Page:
Many unpublished writers have romantic conceptions about the purity of their visions, but honestly, I have seen very few books where the entire point of the book was lost due to a stupid editorial decision. Consider this: you need to get your book published before you can make a name for yourself as an author.
If the disagreement between you becomes a pitched battle, you are inevitably the loser in the end. Do not allow the argument to go on long enough or become vicious enough that the editor considers dropping the book — or your agent considers dropping you.
Just get on with it — and move as swiftly as possible from revision to working on your next book.
(17) Be proud that you handled it professionally, regardless of the outcome — and move on with your life.
After you decide to play ball, get the manuscript off your desk as soon as humanly possible; don’t give yourself time to continue to agonize. No need to send a cover letter admitting that you’ve thrown in the towel — a polite note accompanying the manuscript, saying that you have revised it, along with a numbered list of major changes, will suffice.
I know this all sounds like a nightmare for your reputation, but often, poor editorial choices harm the author less than you’d think within the industry. Forced editorial changes that are bad ideas are a well-recognized phenomenon, after all: most reasonable folks in the publishing industry will merely shrug sympathetically and believe you when you mention in later years that your did not want to make the changes in question.
If you make sure to keep a copy of the original version of the book, the one before any of the hateful changes, you can always reinstate your vision in future editions — or, and this actually isn’t terribly far-fetched, if the editor is replaced anytime in the near future. Editors move around a great deal these days, you know.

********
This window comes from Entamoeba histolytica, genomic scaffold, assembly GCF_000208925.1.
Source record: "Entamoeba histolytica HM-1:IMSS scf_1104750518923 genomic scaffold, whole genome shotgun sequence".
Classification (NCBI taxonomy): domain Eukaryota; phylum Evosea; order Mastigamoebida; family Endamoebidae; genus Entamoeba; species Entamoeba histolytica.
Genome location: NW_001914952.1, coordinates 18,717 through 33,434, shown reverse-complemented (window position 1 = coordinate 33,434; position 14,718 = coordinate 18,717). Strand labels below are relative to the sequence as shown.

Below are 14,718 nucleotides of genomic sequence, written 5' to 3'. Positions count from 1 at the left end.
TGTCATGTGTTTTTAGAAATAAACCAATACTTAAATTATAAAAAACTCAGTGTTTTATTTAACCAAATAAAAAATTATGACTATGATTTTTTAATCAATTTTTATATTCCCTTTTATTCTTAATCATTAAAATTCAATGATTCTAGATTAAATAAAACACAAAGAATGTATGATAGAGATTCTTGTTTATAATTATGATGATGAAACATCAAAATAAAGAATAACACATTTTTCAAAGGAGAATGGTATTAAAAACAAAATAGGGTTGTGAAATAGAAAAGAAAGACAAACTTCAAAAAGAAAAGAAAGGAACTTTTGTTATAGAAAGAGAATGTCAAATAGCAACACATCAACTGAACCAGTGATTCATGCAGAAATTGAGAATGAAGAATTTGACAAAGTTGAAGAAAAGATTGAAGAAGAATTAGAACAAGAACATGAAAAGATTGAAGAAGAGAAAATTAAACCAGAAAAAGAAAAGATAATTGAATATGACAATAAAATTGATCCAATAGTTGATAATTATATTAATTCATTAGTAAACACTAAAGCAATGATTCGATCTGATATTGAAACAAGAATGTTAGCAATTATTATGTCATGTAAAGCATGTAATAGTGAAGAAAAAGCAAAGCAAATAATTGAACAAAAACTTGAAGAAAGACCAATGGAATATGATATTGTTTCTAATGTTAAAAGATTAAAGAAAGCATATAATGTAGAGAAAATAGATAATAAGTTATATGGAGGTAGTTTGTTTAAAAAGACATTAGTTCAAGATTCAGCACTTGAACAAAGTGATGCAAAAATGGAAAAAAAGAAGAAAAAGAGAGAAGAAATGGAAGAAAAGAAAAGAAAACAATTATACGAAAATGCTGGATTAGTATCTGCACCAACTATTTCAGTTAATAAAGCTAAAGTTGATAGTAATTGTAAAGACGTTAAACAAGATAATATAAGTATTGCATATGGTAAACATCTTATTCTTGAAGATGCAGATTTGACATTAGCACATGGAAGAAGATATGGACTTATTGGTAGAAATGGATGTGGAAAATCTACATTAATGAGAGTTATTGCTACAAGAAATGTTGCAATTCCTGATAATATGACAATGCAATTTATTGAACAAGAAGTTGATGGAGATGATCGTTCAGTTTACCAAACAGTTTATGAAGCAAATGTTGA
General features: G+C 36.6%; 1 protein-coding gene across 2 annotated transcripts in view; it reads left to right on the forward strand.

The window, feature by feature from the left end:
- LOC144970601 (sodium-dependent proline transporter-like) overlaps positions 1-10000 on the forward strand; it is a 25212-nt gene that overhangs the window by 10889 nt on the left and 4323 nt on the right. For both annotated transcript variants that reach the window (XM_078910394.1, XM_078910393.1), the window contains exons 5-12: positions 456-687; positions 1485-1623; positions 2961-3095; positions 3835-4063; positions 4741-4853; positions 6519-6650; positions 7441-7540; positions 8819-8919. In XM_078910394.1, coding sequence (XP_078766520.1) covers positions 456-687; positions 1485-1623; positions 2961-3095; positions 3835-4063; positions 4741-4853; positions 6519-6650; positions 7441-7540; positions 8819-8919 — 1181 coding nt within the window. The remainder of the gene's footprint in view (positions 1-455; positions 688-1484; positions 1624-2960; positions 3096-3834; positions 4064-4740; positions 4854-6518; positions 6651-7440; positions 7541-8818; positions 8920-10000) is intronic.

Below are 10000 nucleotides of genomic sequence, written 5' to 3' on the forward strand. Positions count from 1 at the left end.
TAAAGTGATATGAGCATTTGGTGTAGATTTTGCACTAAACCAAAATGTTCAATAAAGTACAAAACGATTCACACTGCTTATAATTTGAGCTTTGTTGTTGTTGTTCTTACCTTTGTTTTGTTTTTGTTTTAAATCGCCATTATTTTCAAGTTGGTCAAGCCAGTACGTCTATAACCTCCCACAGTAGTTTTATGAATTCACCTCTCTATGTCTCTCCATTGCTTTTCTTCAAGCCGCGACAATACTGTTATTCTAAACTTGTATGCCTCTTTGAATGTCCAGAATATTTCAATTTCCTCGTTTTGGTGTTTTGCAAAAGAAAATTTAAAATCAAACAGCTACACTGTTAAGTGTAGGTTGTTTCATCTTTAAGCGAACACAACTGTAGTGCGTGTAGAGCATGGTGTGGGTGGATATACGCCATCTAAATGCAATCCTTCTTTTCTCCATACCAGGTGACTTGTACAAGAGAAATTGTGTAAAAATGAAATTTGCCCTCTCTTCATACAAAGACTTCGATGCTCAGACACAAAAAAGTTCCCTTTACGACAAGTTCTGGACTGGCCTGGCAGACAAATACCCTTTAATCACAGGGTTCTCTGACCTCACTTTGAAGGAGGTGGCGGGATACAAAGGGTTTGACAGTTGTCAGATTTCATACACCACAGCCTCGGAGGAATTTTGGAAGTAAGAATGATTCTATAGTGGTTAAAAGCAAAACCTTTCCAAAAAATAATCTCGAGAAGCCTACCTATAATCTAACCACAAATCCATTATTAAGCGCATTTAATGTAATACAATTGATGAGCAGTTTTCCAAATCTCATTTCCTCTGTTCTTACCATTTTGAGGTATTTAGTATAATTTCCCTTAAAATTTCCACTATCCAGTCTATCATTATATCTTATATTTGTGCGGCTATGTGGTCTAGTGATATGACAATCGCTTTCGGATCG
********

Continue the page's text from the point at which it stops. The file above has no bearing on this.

In the shorter term, notice what has happened here: although it may not feel like it at the time, you are actually better off than you were at the beginning of the revision process. By being polite and professional, you will have established yourself as being reliably pleasant under pressure, a trait publishing house like to know that their authors have before sending them on publicity tours. By going through the steps methodically, you probably will have gained at least a few concessions, so you will be better off than you would have been if you had just kept quiet and made them all.
You will definitely be better off than the many, many writers who, upon being faced with nasty editorial demands, just throw up their hands and hide for months on end, procrastinating about dealing with the book at all. I can’t even begin to count the number of times I have heard agents and editors complain bitterly about writers who do that.
Instead, you kept your dignity and worked through the problem like a professional. Bravo! (Or brava, as the case may be.)
I hope that you will never be in a position to need this advice, of course — but now you are prepared if you ever should. Starting next week, I shall be moving on from this ultra-depressing topic to lighter, more congenial matters, such as increasing conflict in a storyline and how to kill off your characters with aplomb. A relief for everyone, I expect, including your humble correspondent.
And since you have all been such brave little troopers throughout this disturbing series, I have a treat in store for you tomorrow. So make sure to tune in — and keep up the good work!